The International Cricket Council (‘ICC’) has now called the MCG pitch ‘poor’ based on the report by match referee, Ranjan Madugalle. It hasn’t taken the press long to jump all over that with the Age reporting that the MCG pitch produced for the Boxing day Test has become ‘infamous’ because it is the first Australian pitch to be described as poor. If that pitch was poor, then I wonder how pitches prepared on the sub-continent or in England would be described?
One only needs to Google the topic to find descriptions of sub-continent pitches as ‘diabolical’ and ‘a minefield’. One article reported the much vaunted South African Proteas’ batting line-up being skittled for a mere 79 runs with 33 of 40 wickets taken in the match falling to spin. In the 2015 Ashes series, there were complaints that pitches at Trent Bridge and the Oval had been doctored to suit England. In the Trent Bridge Test, Australia made only 60 runs and were all out before lunch on day one.
Certainly the MCC served up nothing as bad as that. The match referee’s rating was driven by his view that the pitch did not allow an even contest between bat and ball. Is that a bad thing? Clearly the ICC thinks so but I think it is much ado about nothing. But the fans didn’t agree as 260,000 spectators watched the Melbourne Test over the full five days.
With the new ICC points system coming in from 1 January 2018, the MCG has dodged being slapped with a three point penalty. Any ground that totals five points over a five year period can be
suspended from being used for ICC matches for one year. Given the past history of Test pitches, it would seem there will be plenty of grounds not seeing Test cricket due to suspension….can the ICC or Cricket Australia afford to suspend a ground that draws a crowd of 260,000? I think not!
What do you think?
The MCG curator must have felt sorry for the English cricket team with the pitch he turned out that was more in keeping with slower English conditions. As I expected, the match ended in a draw with the Aussies retaining a 3-0 lead in this Ashes series.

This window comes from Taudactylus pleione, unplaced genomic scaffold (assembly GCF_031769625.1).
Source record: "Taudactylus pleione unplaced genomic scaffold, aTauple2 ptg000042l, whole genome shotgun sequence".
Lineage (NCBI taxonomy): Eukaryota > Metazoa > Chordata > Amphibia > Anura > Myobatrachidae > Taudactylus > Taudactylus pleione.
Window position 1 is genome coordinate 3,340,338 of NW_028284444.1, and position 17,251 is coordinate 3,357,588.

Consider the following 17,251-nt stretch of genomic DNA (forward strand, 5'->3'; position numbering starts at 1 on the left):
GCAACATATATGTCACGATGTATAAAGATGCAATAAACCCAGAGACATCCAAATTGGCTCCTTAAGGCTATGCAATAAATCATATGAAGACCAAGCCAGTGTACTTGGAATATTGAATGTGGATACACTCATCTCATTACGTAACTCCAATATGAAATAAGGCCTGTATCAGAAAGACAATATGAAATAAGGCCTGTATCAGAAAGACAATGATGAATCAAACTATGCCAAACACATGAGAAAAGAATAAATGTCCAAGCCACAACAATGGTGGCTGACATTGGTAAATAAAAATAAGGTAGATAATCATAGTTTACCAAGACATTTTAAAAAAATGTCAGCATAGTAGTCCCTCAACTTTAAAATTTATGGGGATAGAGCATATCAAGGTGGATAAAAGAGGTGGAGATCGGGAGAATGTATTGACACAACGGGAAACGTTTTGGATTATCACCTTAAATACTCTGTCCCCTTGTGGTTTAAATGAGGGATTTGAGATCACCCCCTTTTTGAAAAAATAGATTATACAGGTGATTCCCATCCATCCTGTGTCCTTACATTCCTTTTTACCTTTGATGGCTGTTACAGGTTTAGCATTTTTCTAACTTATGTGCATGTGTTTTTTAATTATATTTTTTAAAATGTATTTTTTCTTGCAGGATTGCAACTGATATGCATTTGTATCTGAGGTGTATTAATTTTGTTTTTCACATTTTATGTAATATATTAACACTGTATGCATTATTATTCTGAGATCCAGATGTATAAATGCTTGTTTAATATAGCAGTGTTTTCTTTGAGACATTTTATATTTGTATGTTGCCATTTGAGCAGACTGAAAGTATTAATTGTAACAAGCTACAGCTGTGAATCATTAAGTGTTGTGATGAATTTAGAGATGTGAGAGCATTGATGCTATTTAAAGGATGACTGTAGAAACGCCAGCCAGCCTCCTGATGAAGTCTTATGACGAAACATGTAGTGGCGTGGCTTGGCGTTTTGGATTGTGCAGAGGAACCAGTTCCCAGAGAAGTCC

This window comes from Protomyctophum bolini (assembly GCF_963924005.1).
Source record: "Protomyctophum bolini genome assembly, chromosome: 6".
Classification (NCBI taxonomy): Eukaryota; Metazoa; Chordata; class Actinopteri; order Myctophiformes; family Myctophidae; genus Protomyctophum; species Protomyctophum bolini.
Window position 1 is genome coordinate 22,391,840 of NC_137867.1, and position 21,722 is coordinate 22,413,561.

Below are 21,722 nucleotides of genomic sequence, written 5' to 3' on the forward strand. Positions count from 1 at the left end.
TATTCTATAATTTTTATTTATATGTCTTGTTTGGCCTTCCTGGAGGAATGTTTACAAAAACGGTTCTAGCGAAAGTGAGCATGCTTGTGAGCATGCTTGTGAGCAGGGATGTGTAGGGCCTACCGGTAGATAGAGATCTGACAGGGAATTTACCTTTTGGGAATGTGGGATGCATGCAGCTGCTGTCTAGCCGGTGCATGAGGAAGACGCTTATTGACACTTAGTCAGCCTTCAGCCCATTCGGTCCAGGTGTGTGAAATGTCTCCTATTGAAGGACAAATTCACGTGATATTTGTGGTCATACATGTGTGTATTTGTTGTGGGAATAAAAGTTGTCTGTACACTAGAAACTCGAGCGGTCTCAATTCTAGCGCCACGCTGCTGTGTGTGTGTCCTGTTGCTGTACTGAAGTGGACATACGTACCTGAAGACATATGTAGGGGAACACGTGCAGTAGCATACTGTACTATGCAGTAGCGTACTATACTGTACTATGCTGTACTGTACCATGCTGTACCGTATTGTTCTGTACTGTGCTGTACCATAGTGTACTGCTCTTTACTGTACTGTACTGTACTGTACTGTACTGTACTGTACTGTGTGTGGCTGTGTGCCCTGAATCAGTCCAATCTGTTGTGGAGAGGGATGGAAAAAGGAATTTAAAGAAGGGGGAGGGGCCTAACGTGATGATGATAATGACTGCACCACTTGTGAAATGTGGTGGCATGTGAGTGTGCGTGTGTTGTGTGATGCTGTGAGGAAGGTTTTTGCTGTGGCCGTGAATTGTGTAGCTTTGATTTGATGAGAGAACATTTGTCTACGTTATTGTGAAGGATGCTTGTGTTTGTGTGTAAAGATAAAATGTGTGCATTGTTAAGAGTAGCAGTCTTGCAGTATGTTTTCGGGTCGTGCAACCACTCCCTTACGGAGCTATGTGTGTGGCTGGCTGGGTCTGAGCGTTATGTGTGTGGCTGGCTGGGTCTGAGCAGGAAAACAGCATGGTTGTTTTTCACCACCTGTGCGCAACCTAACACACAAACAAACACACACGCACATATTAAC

Since stumps were called yesterday, I have read and listened with interest to the pundits advocating long and loud for a ‘better’ pitch at the MCG. Those making the call include Cricket Australia CEO James Sutherland, Cricket Victoria CEO Tony Dodemaide and MCC CEO Stuart Fox. A comment was even provided by the Australian captain Steve Smith. Apparently, the pitch was ‘lifeless’ and needed to provide ‘more variation’. Smith’s observations appear a bit disingenuous given he and his team were batting to save the match and prevent an unlikely England win. I am sure he and the other Australian batsmen were pleased that the ball was bouncing straight and true on day five of the match.
Correct me if I am wrong, but test match cricket has three possible results….a win, loss or draw and, unlike in most other sporting contests, the ‘dead rubber’ matches are still played. While limited over matches have their place in the lexicon of cricket, they should not be used as a yard stick to judge test cricket. They are different games with different expectations. In my opinion, the commentators have been blinded by the hit and giggle of the short form of the game and seem to want all cricket played the same way, finishing with a win or loss.
Having been raised watching five day test matches, I find the battle of wits and skill over the extended period to be a true ‘test’ of ability. It is clearly still a popular form of the game as more than 88,000 flocked to the first day of the MCG test, even though the series had already been decided in Perth the week before. I did read with interest pitch critics saying the pitch was to blame for the fall off in attendance after day one. I think those writers conveniently overlooked the fact that Boxing day was a holiday but many people needed to return to work the next day.
Have a great New Year!